BANDAR SERI BEGAWAN – The health ministry has secured the Oxford-AstraZeneca coronavirus vaccine for 20 percent of the Brunei population as it keeps its options open on procuring different types of COVID-19 jabs.

During a press briefing on Thursday, health minister YB Dato Seri Setia Dr Hj Mohammad Isham Hj Jaafar said the government acquired the Oxford AstraZeneca vaccine for 15 percent of the population through COVAX – a WHO co-led platform to ensure equitable vaccine access.

The remaining five percent of the Oxford-AstraZeneca jab were directly ordered.

The vaccine developed by Oxford University and the British-Swedish pharmaceutical giant has an efficacy rate of 70 percent, according to clinical trial data.

Previously, the ministry said its agreement with COVAX would guarantee coverage for 50 percent of Brunei’s population as the first shipment of vaccines is expected to arrive in the second quarter of this year.

Gov’t keeps options open on vaccines

With plans to inoculate at least 70 percent of the population to achieve herd immunity against COVID-19, the ministry is still studying the acquisition of more vaccines.

“We are still monitoring other vaccines. We have not rejected [the use] of any vaccines yet, including Pfizer,” YB Dato Dr Hj Mohd Isham said in response to a question on the type of vaccine the government will likely purchase.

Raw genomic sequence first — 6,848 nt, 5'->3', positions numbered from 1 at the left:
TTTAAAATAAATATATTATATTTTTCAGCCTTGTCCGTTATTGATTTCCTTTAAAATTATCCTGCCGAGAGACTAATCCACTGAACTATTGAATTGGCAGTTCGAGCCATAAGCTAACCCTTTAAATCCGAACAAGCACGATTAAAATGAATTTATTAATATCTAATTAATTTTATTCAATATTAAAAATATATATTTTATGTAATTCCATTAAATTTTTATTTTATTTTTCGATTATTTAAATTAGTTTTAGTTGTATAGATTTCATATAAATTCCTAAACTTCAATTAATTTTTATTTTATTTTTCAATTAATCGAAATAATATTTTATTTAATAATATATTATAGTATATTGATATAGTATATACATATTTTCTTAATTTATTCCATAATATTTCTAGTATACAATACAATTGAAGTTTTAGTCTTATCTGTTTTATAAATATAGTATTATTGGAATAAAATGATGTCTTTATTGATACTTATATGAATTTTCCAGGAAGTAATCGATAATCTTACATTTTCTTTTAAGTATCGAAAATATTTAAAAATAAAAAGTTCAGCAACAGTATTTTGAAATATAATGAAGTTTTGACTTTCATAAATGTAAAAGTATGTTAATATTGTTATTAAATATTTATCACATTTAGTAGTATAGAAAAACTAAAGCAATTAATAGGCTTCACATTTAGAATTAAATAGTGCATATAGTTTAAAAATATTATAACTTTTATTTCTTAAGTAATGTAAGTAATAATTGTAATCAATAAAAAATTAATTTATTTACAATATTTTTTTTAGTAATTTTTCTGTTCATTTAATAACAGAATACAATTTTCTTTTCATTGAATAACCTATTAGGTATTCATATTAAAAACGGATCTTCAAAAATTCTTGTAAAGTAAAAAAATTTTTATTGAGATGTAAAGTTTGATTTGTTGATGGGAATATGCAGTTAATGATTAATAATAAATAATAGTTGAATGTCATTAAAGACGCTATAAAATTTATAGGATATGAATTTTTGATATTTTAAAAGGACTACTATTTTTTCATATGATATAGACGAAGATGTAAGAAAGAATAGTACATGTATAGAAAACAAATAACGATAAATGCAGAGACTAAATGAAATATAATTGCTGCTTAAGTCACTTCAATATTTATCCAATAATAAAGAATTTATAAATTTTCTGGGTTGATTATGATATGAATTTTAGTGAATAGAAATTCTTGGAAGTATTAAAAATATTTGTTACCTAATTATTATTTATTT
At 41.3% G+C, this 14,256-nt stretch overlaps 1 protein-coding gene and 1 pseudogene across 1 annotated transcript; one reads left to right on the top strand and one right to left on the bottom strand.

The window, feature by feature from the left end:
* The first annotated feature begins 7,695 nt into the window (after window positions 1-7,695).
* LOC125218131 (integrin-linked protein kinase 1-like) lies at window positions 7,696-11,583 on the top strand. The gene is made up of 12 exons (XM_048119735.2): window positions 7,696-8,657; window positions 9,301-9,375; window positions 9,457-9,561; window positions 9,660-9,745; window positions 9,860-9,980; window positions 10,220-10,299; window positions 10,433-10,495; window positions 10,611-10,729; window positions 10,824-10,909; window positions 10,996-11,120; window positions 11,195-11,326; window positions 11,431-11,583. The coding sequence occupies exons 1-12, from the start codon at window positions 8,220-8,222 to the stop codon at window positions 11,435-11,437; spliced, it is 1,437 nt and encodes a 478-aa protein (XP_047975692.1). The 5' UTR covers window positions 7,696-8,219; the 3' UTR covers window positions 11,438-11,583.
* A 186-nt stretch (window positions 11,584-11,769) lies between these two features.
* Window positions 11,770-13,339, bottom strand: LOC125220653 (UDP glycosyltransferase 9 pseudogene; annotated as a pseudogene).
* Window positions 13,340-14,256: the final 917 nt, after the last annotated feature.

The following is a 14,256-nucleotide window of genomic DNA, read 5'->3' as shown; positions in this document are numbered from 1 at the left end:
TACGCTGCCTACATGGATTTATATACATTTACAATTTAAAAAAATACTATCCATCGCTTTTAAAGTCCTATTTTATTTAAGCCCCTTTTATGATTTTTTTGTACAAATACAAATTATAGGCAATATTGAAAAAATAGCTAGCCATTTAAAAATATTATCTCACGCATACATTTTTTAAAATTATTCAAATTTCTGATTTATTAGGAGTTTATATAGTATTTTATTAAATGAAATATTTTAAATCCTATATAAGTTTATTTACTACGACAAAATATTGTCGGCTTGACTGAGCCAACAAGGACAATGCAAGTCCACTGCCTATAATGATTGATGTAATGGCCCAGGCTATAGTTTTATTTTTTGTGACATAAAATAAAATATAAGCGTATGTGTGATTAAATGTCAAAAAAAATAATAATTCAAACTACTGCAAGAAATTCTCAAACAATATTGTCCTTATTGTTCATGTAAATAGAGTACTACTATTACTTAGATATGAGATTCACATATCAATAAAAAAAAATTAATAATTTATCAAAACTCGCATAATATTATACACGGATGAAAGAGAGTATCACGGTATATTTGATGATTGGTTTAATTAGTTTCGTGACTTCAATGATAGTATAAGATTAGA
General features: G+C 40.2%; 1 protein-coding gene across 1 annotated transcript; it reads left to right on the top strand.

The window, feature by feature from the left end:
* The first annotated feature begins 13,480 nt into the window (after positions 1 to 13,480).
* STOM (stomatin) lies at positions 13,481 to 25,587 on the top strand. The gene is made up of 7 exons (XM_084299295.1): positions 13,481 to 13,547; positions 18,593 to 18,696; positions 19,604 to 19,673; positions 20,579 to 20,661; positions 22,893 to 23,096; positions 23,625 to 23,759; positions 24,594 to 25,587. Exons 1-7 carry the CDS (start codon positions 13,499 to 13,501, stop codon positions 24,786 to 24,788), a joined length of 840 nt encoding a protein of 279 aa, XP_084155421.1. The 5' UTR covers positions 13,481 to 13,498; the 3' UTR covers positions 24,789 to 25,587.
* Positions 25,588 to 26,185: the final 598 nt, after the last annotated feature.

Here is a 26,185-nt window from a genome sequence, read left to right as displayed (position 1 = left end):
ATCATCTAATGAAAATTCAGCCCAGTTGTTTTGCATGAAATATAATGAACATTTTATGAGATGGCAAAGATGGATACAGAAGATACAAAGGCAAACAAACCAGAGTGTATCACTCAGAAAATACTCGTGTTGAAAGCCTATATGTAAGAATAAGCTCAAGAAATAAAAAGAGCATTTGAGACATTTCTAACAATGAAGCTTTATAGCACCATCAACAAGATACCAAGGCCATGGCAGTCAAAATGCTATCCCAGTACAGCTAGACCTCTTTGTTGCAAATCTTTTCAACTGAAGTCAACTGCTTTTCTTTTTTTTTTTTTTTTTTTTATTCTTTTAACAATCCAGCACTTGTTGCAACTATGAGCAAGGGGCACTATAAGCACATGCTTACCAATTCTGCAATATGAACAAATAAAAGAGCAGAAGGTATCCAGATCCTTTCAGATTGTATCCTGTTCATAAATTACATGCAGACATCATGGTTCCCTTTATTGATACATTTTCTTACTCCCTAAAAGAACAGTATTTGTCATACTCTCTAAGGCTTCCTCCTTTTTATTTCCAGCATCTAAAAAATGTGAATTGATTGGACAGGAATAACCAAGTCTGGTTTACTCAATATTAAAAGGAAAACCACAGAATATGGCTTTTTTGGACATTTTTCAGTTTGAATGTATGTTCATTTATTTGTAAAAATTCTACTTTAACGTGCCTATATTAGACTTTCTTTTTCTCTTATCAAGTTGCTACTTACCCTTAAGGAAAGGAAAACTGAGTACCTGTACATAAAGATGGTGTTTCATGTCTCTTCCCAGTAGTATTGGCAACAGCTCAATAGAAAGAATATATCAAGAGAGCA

“We are evaluating the side effect profile [of vaccines] to check whether anyone has developed anaphylaxis, or severe allergic reactions,” he added.

Those who have a history of severe allergic reactions were advised not to take the COVID-19 vaccines developed by Pfizer and Moderna.

Both Pfizer and Moderna use a new type of vaccine known as mRNA to protect against infectious diseases.

Out of all the available coronavirus vaccines, the Pfizer-BioNTech jab was reported to be the most effective in preventing COVID-19 but potentially the most challenging to distribute due to its cold storage requirements.

YB Dato Dr Hj Mohd Isham said his ministry has yet to decide on bringing in Pfizer doses, which need to be stored at -70C.

The government is also working to sort out logistics issues if it plans to order the Pfizer or Moderna jabs.

Moderna vaccine vials must be stored between -25C to -15C to remain effective.

Brunei is also not ruling out the use of Chinese-made coronavirus vaccines from Sinovac and Sinopharm.

The minister said more scientific data is needed to assess their efficacy and safety, including factors such as age and gender of clinical trial participants as well as the proportion of participants who have chronic diseases.

Unlike the Pfizer and Moderna jabs, the Sinovac vaccine can be stored in a standard refrigerator at 2-8 degrees Celsius. However, there are no definitive results on its efficacy.

Asked whether there is a particular group of people who cannot get vaccinated, YB Dato Dr Hj Mohd Isham said children and pregnant women are not recommended to get the COVID-19 jab.

“Currently, there is no available data that shows it is generally safe for them to take the vaccines,” he added.